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Broomfield Sues COGCC Over Crestone Peak Resources Drilling Application

October 11, 2018

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More than two months after the Colorado Oil and Gas Conservation Commission approved two spacing applications filed by Crestone Peak Resources, Broomfield officials have filed a lawsuit seeking a review of the decision .

On Oct. 2, Broomfield filed a complaint in Denver District Court against the commission over its July 31 approval of the Crestone spacing unit for the Goltl Pads.

Before the July approval, a hearing officer ruled there would be no formal discovery and struck down several of the city’s exhibits saying they were irrelevant because they addressed health, safety, welfare and environmental concerns.

In early June, Crestone filed the application seeking approval of a drilling and spacing unit to drill up to 44 horizontal wells in Broomfield, which the city protested.

The Goltl Pads are east of Interstate 25, approximately a mile north of East 168th Avenue and a quarter-mile west of County Road 11.

The use by special review application, filed by Crestone on Feb. 23, for the Goltl Pads is still pending in the Planning Division, said Tami Yellico, Broomfield’s director of strategic initiatives.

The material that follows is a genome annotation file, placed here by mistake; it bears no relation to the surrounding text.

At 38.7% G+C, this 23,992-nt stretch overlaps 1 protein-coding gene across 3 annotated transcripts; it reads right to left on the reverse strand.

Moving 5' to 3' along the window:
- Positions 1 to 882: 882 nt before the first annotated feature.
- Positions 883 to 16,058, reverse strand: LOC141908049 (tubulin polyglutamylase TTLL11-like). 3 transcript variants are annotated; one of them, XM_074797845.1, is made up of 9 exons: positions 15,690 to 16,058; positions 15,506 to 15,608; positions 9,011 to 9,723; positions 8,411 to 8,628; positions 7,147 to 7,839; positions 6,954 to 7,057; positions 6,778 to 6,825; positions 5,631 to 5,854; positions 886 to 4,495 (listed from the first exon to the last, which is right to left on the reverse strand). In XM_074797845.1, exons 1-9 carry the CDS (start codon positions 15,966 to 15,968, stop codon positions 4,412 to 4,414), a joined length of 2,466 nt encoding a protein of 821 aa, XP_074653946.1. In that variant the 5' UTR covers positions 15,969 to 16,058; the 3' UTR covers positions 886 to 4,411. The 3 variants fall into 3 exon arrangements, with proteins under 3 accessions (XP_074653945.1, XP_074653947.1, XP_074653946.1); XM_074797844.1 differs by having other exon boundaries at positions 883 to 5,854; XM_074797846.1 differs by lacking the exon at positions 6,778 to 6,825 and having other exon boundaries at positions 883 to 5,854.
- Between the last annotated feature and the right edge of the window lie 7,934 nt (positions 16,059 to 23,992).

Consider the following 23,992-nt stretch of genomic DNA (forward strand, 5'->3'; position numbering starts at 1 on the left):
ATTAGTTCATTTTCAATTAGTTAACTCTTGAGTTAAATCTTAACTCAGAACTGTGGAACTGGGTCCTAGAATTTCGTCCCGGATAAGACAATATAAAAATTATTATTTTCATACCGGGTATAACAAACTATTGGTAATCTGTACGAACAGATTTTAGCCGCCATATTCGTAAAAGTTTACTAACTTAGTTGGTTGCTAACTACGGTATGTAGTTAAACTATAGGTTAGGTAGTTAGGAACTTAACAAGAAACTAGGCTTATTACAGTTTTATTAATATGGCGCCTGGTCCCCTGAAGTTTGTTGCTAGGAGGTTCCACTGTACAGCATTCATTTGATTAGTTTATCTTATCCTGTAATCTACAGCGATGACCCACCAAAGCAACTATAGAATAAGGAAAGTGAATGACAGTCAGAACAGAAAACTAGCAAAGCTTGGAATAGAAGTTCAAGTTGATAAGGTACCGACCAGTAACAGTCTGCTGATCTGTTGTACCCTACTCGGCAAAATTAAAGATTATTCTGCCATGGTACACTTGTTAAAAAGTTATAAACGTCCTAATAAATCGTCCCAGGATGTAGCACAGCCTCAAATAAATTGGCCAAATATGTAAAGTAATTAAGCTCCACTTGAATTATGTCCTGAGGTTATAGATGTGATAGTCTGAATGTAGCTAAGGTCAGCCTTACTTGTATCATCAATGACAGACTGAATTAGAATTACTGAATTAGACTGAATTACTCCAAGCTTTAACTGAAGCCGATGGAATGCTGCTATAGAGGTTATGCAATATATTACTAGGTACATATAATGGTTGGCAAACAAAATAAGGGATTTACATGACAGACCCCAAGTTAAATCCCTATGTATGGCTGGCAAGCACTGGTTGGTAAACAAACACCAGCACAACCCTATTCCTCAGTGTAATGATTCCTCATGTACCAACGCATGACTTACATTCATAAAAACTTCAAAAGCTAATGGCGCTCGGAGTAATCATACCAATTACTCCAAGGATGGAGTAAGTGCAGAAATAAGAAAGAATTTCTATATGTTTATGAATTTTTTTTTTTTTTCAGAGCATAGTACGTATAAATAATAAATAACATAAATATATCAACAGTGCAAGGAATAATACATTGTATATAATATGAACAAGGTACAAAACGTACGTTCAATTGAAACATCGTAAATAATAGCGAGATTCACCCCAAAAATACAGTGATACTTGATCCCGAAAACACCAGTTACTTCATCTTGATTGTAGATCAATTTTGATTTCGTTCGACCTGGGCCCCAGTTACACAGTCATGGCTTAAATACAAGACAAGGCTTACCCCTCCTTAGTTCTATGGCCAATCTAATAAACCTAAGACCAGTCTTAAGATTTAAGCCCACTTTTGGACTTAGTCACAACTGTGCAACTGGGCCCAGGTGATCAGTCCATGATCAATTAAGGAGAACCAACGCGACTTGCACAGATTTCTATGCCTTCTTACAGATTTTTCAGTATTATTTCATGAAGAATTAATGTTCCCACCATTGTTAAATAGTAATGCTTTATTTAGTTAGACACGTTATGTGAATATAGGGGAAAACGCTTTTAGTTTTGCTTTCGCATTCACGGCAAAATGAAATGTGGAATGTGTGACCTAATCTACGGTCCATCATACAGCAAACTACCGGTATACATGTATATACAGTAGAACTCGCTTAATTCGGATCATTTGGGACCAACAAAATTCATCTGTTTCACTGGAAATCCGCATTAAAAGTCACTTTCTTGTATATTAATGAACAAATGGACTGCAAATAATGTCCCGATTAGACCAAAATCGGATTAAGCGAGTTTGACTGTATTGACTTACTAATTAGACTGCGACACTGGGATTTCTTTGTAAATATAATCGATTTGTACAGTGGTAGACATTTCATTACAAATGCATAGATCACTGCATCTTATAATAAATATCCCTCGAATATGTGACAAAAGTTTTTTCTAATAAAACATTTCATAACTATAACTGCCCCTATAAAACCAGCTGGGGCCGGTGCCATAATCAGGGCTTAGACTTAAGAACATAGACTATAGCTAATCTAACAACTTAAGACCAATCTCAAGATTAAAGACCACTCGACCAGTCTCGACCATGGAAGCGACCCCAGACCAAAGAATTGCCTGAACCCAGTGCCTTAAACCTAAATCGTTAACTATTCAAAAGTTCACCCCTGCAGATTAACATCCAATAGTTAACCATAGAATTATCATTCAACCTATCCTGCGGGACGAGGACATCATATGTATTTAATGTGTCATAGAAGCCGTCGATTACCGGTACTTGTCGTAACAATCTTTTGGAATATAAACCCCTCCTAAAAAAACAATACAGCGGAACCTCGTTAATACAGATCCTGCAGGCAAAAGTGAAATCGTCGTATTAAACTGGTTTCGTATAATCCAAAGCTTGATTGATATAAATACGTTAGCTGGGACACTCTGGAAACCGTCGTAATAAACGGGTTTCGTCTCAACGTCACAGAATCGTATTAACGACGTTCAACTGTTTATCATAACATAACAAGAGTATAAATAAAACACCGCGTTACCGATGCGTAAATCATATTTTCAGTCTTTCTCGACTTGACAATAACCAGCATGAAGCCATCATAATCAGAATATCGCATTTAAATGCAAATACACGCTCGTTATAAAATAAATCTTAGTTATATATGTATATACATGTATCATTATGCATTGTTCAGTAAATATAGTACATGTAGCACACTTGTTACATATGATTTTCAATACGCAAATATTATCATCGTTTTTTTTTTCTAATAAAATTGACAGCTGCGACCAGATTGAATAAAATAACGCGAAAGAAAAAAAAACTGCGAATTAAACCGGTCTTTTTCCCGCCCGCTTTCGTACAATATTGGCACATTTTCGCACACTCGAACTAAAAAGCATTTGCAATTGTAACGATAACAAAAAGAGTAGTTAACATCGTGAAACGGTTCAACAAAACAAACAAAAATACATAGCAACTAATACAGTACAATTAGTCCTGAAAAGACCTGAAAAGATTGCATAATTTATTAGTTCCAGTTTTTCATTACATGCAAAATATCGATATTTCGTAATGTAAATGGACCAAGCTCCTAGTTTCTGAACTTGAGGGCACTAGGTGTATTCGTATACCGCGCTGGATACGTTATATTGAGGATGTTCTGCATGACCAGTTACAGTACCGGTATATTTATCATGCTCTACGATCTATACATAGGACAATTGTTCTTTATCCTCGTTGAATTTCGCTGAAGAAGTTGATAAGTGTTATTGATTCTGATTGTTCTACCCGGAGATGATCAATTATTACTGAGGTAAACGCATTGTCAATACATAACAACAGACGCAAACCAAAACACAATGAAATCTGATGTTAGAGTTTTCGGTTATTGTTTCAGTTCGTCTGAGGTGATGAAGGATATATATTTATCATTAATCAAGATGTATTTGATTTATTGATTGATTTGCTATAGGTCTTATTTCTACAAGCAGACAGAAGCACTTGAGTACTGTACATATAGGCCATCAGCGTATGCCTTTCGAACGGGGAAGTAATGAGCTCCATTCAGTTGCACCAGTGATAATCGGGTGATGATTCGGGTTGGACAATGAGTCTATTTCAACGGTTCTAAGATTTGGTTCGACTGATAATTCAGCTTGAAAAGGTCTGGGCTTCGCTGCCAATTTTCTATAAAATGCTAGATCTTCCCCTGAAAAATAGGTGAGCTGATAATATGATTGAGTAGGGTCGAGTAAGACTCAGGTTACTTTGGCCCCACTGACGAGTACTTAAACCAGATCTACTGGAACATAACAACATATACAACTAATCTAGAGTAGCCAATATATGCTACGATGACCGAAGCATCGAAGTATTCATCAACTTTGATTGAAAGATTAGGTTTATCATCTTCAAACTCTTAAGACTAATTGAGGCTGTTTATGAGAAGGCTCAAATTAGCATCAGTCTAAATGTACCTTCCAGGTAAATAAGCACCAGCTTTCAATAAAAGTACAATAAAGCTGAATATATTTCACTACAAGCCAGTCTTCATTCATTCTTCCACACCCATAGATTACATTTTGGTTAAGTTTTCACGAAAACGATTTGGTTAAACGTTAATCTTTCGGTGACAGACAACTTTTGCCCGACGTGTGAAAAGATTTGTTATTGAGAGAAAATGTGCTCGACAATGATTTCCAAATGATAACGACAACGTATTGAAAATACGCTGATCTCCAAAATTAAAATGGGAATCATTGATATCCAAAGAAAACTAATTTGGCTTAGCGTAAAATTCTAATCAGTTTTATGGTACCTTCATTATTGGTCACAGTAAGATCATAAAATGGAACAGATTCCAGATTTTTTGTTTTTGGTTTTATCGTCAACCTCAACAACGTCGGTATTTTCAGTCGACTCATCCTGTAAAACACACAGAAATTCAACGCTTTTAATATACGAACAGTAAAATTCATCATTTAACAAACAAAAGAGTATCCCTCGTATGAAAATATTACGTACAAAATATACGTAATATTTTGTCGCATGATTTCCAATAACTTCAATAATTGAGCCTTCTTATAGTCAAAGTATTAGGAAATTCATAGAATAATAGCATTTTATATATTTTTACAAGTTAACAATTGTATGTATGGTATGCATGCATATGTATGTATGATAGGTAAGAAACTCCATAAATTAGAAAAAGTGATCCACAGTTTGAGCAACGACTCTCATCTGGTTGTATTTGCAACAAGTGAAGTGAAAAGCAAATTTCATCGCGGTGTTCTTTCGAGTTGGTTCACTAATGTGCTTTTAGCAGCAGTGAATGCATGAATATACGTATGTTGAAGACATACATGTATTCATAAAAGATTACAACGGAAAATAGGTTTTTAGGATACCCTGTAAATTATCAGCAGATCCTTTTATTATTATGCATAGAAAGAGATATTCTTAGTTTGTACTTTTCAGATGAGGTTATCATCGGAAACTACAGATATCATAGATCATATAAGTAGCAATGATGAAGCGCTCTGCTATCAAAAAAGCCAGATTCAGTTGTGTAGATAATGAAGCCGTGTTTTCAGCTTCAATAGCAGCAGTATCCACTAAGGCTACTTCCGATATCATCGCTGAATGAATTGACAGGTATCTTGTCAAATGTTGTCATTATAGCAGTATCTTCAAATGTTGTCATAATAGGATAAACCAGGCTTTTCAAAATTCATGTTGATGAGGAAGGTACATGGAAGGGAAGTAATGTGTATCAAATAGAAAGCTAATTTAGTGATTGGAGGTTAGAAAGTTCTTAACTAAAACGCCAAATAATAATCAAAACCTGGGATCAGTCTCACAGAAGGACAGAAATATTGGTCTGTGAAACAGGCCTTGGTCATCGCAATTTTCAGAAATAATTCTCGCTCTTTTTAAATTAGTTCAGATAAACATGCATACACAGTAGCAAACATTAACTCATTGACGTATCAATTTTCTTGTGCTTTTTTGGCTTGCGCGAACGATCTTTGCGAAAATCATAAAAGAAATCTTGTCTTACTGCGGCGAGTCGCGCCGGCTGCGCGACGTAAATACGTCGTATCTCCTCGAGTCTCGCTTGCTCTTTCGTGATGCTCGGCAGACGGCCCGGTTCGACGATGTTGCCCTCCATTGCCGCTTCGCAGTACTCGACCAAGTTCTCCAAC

The surface area proposed for those pads in the use by special review application is a half-mile east of I-25 and approximately a mile south of County Road 6.

On Aug. 28, the commission issued written decisions approving Crestone’s drilling and spacing unit application and its application for increased density.

Crestone later amended the spacing unit application to seek only one well and filed a corresponding increased density application, seeking an additional 40 wells. Crestone later reduced the total number of wells to 32.

A Colorado Oil and Gas Conservation Commission rule that was in effect at the time Crestone filed its spacing application called for one well per spacing unit application — a rarely-used practice municipalities have challenged the commission over in the past when oil and gas companies included more wells in those spacing applications.

Since then the state Legislature has overturned that requirement.

In its complaint, Broomfield claims the commission “exceeded its authority, abused its discretion and denied Broomfield’s administrative, statutory and due process rights.”

It also claims the commission’s failure to consider public health, safety, welfare and the environment was “arbitrary, capricious” and not in compliance with state law.

Jennifer Rios: 303-473-1361, riosj@broomfieldenterprise.com or Twitter.com/Jennifer_Rios

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